Download the report
Expanded Environmental Notification Form (EENF)
In February of 2023, the cities of Chelsea and Everett released an Expanded Environmental Notification Form (EENF) detailing the Island End River (IER) Flood Resilience Project. Click the links below to access the EENF, which is available in six languages.
Arabic (PDF) | Chinese (PDF) | English (PDF) | Haitian Creole (PDF) | Portuguese (PDF) | Spanish (PDF)
The City of Chelsea is partnering with Greenroots to build resilience throughout Mill Creek by advancing planning, design, and permitting of enhanced open space, coastal bank stabilization, and remediation along Mill Creek. This project will target a specific land parcel known as the "Green Parcel".
Click here to view the City of Chelsea Eastern Avenue Climate Resilience Vision
This energy benchmarking ordinance, known as BERDO, now requires large residential and non-residential buildings with 20,000 square feet of gross floor area (GFA) or more or residential buildings with 20 units or more to report energy use data. Additionally, all Chelsea Housing Authority buildings will be required to report regardless of gross floor area or unit count.
In 2021, NSORS received a grant from the State to support the development of the first North Suffolk Zero Carbon Action Plan (ZCAP). Through a regional planning process, NSORS created a regional climate action plan to reduce carbon pollution, improve community health, and mitigate the impacts of climate change. The strategies and actions included in the plan are focused on local and regional actions that can be taken to decrease greenhouse gas emissions across Chelsea, Revere, and Winthrop communities.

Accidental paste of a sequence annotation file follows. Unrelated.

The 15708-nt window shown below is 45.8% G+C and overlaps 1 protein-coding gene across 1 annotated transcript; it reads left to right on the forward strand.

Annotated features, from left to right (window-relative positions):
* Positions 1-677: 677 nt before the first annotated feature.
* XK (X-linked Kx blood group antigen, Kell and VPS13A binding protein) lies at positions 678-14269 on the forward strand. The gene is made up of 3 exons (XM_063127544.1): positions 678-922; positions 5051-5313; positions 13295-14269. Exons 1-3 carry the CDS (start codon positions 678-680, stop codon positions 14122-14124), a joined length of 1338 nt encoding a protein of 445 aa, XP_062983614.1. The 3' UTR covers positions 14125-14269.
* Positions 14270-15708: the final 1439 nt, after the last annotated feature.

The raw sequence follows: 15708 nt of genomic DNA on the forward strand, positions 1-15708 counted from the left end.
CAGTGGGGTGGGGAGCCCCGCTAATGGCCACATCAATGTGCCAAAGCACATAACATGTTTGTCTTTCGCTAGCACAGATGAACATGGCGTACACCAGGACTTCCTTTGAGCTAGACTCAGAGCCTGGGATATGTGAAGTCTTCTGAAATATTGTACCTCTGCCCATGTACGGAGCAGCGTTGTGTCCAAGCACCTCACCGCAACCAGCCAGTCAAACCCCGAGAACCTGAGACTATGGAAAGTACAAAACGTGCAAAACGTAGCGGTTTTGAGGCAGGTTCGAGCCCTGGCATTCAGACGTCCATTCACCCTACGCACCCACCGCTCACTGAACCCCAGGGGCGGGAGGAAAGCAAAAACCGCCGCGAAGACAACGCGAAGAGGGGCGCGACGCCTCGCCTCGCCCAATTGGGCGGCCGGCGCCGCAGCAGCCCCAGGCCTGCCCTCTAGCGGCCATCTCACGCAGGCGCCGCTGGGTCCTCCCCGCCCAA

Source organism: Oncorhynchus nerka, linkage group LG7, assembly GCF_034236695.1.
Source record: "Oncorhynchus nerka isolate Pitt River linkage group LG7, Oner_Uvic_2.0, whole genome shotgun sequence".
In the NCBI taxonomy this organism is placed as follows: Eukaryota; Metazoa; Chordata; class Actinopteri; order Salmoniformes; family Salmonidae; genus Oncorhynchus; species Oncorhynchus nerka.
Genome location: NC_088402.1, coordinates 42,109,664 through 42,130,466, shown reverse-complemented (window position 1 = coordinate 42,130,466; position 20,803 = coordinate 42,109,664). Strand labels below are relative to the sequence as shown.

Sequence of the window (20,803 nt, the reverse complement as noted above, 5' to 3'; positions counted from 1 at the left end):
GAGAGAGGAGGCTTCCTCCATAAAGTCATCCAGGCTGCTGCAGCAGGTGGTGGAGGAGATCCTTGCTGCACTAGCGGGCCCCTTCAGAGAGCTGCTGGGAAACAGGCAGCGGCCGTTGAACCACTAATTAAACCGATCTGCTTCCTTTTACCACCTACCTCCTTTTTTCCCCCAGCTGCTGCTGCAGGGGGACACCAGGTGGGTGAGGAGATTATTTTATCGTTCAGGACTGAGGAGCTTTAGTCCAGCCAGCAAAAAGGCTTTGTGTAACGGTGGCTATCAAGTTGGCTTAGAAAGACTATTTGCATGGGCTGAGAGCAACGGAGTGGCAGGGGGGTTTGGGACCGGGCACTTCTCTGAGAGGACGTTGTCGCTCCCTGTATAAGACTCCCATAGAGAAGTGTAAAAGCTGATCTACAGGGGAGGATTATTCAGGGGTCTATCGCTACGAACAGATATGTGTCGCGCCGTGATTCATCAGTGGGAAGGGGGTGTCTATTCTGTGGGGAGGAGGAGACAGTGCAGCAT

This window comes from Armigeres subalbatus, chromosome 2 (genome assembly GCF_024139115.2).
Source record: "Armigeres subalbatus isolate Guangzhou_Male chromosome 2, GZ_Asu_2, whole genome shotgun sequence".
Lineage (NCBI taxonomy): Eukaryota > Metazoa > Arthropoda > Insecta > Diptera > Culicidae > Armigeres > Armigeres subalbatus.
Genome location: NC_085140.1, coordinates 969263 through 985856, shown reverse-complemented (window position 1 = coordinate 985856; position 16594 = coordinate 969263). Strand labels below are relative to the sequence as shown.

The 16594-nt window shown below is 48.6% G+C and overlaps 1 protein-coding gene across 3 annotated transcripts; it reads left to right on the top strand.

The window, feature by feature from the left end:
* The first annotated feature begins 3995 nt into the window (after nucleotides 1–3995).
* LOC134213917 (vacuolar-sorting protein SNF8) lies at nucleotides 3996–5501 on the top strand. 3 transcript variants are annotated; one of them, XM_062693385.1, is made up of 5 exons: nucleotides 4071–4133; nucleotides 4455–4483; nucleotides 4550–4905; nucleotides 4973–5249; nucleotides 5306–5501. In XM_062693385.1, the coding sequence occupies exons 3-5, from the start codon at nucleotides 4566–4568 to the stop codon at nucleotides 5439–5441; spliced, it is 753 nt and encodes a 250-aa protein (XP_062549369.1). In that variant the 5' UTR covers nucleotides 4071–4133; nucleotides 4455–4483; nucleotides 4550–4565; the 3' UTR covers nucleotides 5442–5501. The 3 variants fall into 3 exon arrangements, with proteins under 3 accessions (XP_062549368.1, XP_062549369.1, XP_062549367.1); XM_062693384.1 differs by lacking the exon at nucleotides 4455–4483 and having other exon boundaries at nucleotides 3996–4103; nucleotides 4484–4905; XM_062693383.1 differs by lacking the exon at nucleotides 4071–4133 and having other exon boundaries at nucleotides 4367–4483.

The North Suffolk Office of Resilience & Sustainability (NSORS), in partnership with the City of Chelsea, City of Revere and Town of Winthrop, has obtained a $100,000 grant to develop a regional plan for electric vehicle charging station infrastructure. Funded through the state Community Compact Cabinet Energy Efficiency & Regionalization Program, the project will result in an actionable deployment plan for charging stations and related electrical infrastructure, as well as a pricing model that is fair and equitable. Weston & Sampson have been selected as the lead consultant to conduct the scope of work through a competitive procurement process.
Electric vehicles are an important part of the region’s strategy to reduce emissions through the electrification of infrastructure. In total, transportation by passenger vehicles accounts for approximately 28% of total emissions in the North Suffolk region (Chelsea, Revere, Winthrop), representing some 185,000 metric tons of carbon dioxide equivalent released into the atmosphere. The project will evaluate the current state of EV charging stations, develop plans for new locations for charging infrastructure, and put forth recommendations regarding pricing and operations. Collectively, the ultimate goal is to stimulate a larger publicly accessible network that residents can reliably use.
The North Suffolk EV Charging Plan project held its kickoff meeting this April, and the team expects the plan to be completed by early 2024. In parallel, the Office is pursuing state and federal grant funding to continue the installation of charging stations.